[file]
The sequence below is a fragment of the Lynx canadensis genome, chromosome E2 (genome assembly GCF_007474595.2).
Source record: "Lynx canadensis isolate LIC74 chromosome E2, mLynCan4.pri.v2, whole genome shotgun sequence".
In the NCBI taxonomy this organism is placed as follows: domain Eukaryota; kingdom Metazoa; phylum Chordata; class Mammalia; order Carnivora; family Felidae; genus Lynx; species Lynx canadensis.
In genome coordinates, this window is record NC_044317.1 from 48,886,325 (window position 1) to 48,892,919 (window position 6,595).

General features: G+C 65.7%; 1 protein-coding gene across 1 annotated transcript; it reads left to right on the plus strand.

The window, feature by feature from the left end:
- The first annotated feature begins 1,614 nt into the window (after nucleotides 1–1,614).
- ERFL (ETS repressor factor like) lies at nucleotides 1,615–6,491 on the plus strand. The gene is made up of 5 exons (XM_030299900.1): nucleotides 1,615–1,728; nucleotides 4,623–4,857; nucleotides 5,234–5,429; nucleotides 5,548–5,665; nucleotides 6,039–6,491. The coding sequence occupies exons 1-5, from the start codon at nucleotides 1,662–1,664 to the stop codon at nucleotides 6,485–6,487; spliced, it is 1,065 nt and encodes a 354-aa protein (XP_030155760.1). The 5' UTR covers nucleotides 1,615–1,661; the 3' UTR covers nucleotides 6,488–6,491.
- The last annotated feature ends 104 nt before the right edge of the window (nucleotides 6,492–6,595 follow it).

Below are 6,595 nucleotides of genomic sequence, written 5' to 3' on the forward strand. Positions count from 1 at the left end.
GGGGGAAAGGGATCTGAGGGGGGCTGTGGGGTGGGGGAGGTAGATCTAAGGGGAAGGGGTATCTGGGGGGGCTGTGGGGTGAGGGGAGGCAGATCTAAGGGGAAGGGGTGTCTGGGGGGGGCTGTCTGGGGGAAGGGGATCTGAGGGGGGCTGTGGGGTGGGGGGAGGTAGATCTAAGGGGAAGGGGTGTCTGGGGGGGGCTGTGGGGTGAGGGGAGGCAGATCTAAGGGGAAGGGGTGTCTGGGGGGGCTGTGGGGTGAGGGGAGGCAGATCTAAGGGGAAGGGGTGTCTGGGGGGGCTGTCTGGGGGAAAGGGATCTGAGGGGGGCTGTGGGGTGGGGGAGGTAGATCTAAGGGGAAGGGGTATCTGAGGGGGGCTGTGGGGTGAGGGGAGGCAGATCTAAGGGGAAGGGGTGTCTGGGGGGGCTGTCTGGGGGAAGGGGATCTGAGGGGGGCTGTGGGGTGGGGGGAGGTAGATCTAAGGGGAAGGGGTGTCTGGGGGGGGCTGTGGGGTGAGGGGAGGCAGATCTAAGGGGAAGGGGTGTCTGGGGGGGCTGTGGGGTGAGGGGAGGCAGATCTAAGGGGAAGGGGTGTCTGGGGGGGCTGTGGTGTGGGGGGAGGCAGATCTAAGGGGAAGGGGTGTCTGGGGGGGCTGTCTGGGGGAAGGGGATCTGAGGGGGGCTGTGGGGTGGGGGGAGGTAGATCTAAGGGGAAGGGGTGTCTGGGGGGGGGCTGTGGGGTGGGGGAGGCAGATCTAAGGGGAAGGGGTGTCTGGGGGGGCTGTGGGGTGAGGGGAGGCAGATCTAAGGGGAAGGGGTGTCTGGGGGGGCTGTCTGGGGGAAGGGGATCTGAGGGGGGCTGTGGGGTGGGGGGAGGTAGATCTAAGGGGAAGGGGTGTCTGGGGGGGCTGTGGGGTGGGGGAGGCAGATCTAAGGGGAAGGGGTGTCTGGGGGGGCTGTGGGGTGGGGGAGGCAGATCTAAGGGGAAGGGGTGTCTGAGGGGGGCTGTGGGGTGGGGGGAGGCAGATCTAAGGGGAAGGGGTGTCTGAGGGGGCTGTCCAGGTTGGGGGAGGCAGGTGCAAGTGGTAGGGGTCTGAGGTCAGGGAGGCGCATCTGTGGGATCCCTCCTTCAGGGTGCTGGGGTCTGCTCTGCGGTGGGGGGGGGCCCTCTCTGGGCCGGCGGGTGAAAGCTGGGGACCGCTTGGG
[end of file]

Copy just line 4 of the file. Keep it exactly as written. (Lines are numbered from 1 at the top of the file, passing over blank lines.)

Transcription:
In genome coordinates, this window is record NC_044317.1 from 48,886,325 (window position 1) to 48,892,919 (window position 6,595).